As you know, today was my CT and blood test, the results of which I will hear when I go to the doctor the middle of next week. On the one hand, it’s exciting to think that chemo could be behind me. On the other, I have no way of knowing for sure what the results will show.
In any event, that’s not what made the day emotional. What was overwhelming was seeing Dr. Ronit Grinbaum, the surgeon who did the initial two operations when I first went into the hospital 2.5 years ago. It is not hyperbole to say she saved my life. Twice within one week.
Typically, when I go to the hospital for a CT or other appointment, I will send the wonderful doctor a text saying that I’m around and would love to say hello. It never really works out. But, today, she had clinic hours and asked me to come on by if I had a few minutes.
IF I had a few minutes?? How could I not?
I went over to the clinic and she immediately ushered me in to her office where we chatted for a few minutes and discussed how things are going for me, etc. She then turned to the two med students shadowing her and proceeded to recall with remarkable accuracy the details of my initial hospitalization. From October 2011, without referring to her notes.
After our brief visit, we went back to the CT waiting area, where I sat and pondered how amazingly lucky I was that Ronit Grinbaum was on call when I was first admitted to the hospital. I remembered the care she delivered personally, not passing it off to any of a number of residents or students. I couldn’t help but think about how she went with me for my CT just six days after my initial surgery, prepped me herself and then stood with the technician behind the glass so she could see for herself in real time the cause of my pain.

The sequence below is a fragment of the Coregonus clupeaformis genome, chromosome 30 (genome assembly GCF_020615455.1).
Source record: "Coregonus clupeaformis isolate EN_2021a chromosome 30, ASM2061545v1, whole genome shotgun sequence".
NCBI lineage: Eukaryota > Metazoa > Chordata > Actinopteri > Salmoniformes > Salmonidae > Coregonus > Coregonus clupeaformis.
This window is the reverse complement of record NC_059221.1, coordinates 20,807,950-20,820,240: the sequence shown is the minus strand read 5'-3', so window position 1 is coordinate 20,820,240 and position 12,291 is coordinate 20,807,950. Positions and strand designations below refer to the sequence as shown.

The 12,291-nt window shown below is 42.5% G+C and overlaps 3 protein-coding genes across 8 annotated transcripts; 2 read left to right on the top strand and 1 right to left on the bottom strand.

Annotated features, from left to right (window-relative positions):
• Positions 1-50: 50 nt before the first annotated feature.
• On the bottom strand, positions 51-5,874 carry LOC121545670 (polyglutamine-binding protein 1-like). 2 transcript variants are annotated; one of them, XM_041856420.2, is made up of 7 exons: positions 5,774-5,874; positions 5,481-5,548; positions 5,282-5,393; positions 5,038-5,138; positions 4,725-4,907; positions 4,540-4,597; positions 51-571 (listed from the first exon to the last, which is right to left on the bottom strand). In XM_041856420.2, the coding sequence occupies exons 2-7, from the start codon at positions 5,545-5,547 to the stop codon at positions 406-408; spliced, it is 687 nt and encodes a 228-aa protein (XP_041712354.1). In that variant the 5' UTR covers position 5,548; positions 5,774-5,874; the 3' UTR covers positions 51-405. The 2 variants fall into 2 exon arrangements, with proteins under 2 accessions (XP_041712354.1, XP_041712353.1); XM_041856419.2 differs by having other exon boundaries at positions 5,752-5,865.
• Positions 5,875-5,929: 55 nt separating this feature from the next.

I recalled how she chastised one of her residents for a less-than-sensitive comment he had made right before I was wheeled in later that night for surgery #2. I remembered plain as day how she argued with the head of the ICU – and prevailed – to allow me to remain for another 24 hours under intensive care after my second surgery, even though the more senior doctor wanted to make the bed available for another patient. I remembered how she personally made my initial appointment for me with Dr. Ayala Hubert, the oncologist under whose care I am now, and then called me at home the day following my discharge from the hospital to let me know she had arranged the appointment. I thought of the follow up visits to see her, where she took far longer than necessary (allowed?) to discuss my case with me, with a waiting room that was packed.
I sat there, in the CT waiting area, thinking all these things and more about this diminutive powerhouse of a surgeon who continues to maintain an interest in my case, and I was absolutely overcome.
I’m just one person in a never-ending line of patients for whom Dr. Grinbaum simply doesn’t have enough time. And, maybe she doesn’t treat everyone as wonderfully as she treats me. But, for whatever reason, we have this connection and I am blessed to have her on my team.
Seeing her today brought me face-to-face with memories I haven’t dwelt on in some time and, together with the possibility that chemo might be behind me for now, completely nailed me to the wall, rendering me emotionally spent for the rest of the day.
I’m going to enjoy a glass of wine now, and relish in the knowledge that, today, I had the privilege to be in the presence of greatness.